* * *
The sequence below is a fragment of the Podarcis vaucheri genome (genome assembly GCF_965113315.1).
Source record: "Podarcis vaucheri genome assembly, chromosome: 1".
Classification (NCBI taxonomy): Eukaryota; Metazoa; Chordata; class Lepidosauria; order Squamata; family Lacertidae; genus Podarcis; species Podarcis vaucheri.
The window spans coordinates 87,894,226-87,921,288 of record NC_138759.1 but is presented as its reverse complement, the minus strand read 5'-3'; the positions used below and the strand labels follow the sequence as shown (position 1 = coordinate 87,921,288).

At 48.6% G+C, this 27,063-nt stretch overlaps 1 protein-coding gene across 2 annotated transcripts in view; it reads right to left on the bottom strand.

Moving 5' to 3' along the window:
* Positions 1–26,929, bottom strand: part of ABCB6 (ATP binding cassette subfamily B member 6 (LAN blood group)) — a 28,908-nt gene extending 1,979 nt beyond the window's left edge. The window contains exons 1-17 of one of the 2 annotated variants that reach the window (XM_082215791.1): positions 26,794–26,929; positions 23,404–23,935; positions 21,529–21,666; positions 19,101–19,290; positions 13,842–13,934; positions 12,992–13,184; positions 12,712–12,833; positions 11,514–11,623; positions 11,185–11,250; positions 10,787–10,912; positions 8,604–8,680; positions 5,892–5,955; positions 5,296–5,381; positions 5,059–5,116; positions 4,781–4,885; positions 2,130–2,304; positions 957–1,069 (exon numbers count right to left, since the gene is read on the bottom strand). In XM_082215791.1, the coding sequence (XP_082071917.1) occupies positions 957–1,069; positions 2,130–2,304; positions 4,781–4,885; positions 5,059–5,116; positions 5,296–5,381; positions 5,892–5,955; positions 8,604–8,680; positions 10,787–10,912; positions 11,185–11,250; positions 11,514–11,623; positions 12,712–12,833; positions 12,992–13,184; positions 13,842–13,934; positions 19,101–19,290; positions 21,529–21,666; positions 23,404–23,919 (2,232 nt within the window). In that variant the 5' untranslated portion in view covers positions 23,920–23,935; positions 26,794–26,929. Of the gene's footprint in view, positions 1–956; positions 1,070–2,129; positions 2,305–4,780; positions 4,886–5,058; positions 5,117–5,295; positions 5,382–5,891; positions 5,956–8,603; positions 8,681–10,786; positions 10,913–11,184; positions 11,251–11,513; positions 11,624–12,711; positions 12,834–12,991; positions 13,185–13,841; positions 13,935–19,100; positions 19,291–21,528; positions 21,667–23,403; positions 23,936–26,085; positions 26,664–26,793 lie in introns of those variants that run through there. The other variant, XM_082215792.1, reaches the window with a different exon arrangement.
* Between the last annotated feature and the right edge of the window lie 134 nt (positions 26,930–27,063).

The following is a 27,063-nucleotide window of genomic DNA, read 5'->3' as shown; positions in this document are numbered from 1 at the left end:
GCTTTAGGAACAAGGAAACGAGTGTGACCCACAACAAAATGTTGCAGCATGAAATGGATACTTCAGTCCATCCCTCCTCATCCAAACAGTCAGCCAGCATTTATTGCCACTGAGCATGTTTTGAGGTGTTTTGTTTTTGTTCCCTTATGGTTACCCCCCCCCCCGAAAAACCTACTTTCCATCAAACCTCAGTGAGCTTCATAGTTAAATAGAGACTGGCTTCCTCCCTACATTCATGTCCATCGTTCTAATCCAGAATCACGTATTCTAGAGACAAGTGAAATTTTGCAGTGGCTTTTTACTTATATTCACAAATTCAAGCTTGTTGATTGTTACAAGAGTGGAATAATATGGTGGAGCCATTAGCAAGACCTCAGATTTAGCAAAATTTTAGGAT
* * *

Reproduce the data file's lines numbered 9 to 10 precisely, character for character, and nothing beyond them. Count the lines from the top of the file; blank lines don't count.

The following is a 27,063-nucleotide window of genomic DNA, read 5'->3' as shown; positions in this document are numbered from 1 at the left end:
GCTTTAGGAACAAGGAAACGAGTGTGACCCACAACAAAATGTTGCAGCATGAAATGGATACTTCAGTCCATCCCTCCTCATCCAAACAGTCAGCCAGCATTTATTGCCACTGAGCATGTTTTGAGGTGTTTTGTTTTTGTTCCCTTATGGTTACCCCCCCCCCCGAAAAACCTACTTTCCATCAAACCTCAGTGAGCTTCATAGTTAAATAGAGACTGGCTTCCTCCCTACATTCATGTCCATCGTTCTAATCCAGAATCACGTATTCTAGAGACAAGTGAAATTTTGCAGTGGCTTTTTACTTATATTCACAAATTCAAGCTTGTTGATTGTTACAAGAGTGGAATAATATGGTGGAGCCATTAGCAAGACCTCAGATTTAGCAAAATTTTAGGAT